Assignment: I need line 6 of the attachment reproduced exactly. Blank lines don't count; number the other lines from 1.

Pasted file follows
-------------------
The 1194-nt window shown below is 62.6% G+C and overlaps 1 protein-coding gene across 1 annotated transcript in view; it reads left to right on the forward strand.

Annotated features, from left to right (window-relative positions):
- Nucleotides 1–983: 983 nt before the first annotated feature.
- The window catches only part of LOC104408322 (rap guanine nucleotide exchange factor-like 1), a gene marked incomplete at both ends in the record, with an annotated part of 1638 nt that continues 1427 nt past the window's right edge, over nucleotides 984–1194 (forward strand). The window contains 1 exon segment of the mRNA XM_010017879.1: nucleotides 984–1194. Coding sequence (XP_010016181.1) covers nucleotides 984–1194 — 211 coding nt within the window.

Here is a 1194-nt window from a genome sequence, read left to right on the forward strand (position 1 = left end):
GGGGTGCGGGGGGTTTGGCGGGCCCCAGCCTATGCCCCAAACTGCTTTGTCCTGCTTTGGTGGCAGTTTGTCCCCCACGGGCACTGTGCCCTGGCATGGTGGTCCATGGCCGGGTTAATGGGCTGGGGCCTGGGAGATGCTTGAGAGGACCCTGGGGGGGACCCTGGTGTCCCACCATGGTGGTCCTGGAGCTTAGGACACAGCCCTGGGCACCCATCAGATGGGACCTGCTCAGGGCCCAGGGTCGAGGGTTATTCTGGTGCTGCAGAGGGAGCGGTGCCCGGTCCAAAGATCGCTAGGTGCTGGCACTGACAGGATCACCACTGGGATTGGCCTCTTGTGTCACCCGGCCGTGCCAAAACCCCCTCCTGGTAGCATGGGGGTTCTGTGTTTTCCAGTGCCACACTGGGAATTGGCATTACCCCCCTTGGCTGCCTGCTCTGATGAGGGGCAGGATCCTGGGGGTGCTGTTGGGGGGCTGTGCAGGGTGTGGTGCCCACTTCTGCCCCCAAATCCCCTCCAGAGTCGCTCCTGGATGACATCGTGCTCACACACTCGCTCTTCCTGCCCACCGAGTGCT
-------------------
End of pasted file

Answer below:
GGGGTGCGGGGGGTTTGGCGGGCCCCAGCCTATGCCCCAAACTGCTTTGTCCTGCTTTGGTGGCAGTTTGTCCCCCACGGGCACTGTGCCCTGGCATGGTGGTCCATGGCCGGGTTAATGGGCTGGGGCCTGGGAGATGCTTGAGAGGACCCTGGGGGGGACCCTGGTGTCCCACCATGGTGGTCCTGGAGCTTAGGACACAGCCCTGGGCACCCATCAGATGGGACCTGCTCAGGGCCCAGGGTCGAGGGTTATTCTGGTGCTGCAGAGGGAGCGGTGCCCGGTCCAAAGATCGCTAGGTGCTGGCACTGACAGGATCACCACTGGGATTGGCCTCTTGTGTCACCCGGCCGTGCCAAAACCCCCTCCTGGTAGCATGGGGGTTCTGTGTTTTCCAGTGCCACACTGGGAATTGGCATTACCCCCCTTGGCTGCCTGCTCTGATGAGGGGCAGGATCCTGGGGGTGCTGTTGGGGGGCTGTGCAGGGTGTGGTGCCCACTTCTGCCCCCAAATCCCCTCCAGAGTCGCTCCTGGATGACATCGTGCTCACACACTCGCTCTTCCTGCCCACCGAGTGCT